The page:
An undeniable sense of national solidarity induced the various Germanic peoples, Saxons and Thuringians, Franconians, Alamanni and Bavarians, to pay homage, as their king, to Arnolfo, who then ruled the Carinthian marque. Natural son of Charlemagne of Bavaria, he could be considered a continuer of the line of the German Carolingians. Thus, the entire legacy of Louis the German was gathered in an independent kingdom, under a single German sovereign. But the task to be accomplished was not easy: the consolidation of the royal authority and the fusion of the different parts of the kingdom, within; the defense of external borders. In the north-west and south-east, two serious threats were urgent at the borders: the Normans who settled in Friesland with the acquiescence of the Frankish kings, who subjected the entire Rhine region to periodic ferocious raids; the Moravians who, under Prince Svatopluk, had extended their dominion to a large part of the Carpathian-Danubian region. Louvain’s victory over the Dyle (The November 891) allowed to Arnolfo to lift West Germany Norman nightmare. Instead, the fortunes of the campaigns conducted in 892 and 893 against the Moravians were minor. However, the death of Svatopluk (894), and the internal dissensions of the Slavs were able to neutralize the danger here too. But Arnolfo made the terrible mistake of using the Hungarians as an auxiliary. The Moravians were, it is true, overwhelmed under the spread of those ruthless barbarians, but at the same time a new terrifying scourge was unleashed on Europe.
The ambition not to let imperial rights, which had moved with Charles the Fat in the German Carolingians, distracted Arnolfo from the most vital problems of internal politics, and committed him to those of the Italian peninsula, drawing him to the two expeditions of 894 and of 895-896. The only results of Arnolfo’s imperial policy: the two crowns, of the kingdom of Italy and of the Empire, and an external recognition of his supremacy by the other kingdoms that emerged from the Carolingian collapse. Very little, compared to the actual weakness of his own crown in Germany, in the face of the unwillingness of the most powerful lords. In Lorraine, however, he succeeded in having his son Sventiboldo proclaimed king (895), who, however, barely resisted; and with the support of the clergy obtained that the diet of Worms (897) was granted the rights to the succession in the Germanic kingdom of his other son Ludovico. But the latter, when Arnolfo died (8 December 899), was only 6 years old. In the German dynasties of the Middle Ages, the fact of infantile succession still had to be repeated several times, which exacerbated the crisis due to the inevitable weakening of central power under the regency governments.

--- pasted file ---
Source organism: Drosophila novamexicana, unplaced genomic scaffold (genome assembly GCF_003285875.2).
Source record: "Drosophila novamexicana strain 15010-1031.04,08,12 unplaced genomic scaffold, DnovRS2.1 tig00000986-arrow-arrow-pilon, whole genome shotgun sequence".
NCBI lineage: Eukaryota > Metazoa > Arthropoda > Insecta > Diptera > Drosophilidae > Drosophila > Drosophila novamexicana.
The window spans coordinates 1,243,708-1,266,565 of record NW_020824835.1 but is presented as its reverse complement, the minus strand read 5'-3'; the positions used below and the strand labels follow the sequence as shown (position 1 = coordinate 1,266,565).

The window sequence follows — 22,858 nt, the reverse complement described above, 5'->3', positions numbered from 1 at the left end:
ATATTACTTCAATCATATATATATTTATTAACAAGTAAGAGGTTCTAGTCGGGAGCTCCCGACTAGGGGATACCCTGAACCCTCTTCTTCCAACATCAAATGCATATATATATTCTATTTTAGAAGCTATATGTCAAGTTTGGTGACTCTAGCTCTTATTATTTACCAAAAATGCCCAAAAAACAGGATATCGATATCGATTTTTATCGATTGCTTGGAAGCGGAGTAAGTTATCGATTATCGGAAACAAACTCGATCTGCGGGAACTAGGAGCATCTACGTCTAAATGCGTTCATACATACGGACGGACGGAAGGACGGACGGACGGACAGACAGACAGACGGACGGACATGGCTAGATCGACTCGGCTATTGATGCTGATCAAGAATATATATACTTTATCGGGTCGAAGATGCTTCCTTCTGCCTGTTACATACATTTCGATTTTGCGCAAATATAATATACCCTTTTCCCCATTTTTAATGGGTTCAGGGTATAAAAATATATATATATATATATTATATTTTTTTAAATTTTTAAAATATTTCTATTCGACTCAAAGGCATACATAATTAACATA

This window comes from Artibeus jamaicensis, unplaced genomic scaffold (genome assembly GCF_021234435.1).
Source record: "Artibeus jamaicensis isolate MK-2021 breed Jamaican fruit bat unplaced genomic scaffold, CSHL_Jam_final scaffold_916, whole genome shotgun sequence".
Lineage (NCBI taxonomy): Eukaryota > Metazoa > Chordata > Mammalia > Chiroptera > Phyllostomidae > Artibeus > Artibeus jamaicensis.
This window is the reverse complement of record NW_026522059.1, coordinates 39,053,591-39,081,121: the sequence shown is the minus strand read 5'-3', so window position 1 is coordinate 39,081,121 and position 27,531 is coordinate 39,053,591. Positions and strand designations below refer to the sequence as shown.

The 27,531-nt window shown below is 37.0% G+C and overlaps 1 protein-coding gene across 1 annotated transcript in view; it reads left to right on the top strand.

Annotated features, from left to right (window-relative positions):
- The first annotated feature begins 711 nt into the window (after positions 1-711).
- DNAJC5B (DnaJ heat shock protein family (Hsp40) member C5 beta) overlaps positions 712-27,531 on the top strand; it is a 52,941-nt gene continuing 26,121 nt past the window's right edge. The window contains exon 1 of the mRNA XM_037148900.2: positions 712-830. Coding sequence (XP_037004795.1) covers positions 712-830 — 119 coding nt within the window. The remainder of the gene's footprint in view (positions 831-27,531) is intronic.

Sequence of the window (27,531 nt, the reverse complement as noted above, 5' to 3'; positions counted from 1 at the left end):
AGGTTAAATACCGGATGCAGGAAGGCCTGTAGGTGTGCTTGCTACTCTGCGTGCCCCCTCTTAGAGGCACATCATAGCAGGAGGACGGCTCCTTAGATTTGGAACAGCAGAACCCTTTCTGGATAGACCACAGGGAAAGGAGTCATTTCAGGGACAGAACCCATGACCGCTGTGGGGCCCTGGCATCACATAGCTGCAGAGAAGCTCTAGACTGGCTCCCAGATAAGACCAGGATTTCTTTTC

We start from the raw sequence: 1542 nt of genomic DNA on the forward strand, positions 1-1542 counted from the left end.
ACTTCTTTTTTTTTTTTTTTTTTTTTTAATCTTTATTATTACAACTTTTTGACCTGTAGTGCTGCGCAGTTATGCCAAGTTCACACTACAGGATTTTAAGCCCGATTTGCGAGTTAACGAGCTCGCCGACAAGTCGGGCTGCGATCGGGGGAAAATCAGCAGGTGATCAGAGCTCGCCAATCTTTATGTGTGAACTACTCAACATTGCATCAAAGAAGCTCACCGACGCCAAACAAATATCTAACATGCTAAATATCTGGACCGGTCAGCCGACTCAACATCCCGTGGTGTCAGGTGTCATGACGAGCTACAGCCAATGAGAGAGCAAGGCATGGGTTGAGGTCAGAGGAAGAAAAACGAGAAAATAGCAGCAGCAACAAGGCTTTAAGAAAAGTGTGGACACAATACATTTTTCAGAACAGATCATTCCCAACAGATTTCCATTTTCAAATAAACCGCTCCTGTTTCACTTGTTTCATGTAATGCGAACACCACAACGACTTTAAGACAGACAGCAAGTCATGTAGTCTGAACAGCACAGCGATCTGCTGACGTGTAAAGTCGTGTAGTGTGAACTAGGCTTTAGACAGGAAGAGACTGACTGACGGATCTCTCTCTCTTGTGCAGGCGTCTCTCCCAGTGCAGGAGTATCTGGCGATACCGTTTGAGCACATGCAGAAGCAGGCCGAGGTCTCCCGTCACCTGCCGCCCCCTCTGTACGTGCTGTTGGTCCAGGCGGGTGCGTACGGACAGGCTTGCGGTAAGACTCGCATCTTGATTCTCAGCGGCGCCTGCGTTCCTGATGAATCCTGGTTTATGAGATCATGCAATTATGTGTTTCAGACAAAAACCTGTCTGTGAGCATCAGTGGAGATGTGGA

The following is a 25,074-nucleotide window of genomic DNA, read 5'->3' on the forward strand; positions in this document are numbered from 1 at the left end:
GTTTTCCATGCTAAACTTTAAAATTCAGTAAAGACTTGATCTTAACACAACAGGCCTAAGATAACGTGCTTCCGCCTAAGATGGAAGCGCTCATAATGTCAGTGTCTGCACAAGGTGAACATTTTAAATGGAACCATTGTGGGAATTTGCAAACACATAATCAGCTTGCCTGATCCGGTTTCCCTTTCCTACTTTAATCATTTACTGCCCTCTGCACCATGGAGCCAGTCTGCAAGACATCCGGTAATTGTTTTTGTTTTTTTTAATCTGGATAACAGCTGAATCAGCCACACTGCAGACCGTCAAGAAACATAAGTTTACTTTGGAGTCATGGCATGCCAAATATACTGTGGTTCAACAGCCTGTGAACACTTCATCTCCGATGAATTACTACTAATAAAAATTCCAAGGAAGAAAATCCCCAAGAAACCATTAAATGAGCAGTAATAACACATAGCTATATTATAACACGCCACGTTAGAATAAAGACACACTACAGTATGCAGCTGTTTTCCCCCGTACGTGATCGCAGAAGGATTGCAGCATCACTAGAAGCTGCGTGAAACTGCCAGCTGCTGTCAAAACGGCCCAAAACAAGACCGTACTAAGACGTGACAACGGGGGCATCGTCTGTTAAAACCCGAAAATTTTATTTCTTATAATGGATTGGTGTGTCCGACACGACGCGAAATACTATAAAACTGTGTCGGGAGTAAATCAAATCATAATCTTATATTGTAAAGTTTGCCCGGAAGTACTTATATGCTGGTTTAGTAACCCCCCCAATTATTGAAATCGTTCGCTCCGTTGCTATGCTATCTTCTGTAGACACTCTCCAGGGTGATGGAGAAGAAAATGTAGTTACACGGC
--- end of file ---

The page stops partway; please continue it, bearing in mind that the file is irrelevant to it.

According to Usprivateschoolsfinder, the archbishop of Mainz, Attone, now held the kingdom for the child, who, thanks to him, was proclaimed king at the diet of Forchheim (4 February 900), and also recognized by Lorraine, where Sventiboldo could not keep himself any longer against the opposition from local lords. But the situation of the kingdom, threatened at all borders, by the Normans in the north-west, by the Danes and the Vendas in the north-east, by the Moravians in temporary recovery in the south-east, immediately became very serious. Above all others, the threat of the Hungarians from 901 onwards soon prevailed. Their savage hordes brought devastation and death to the heart of Germany. The Bavarians broke up in a battle, where the Margrave Liutpoldo lay on the field (907); beaten the Thuringian Margrave Burcardo (908); defeated a royal army on the Lech near Augusta (910), those barbarians seemed unbeatable. On September 24, 911 Ludovico the Child died, while the kingdom fell into complete disrepair, and all the progress towards unity, which in every way had been made from the time of Louis the German onwards, was suddenly almost annihilated.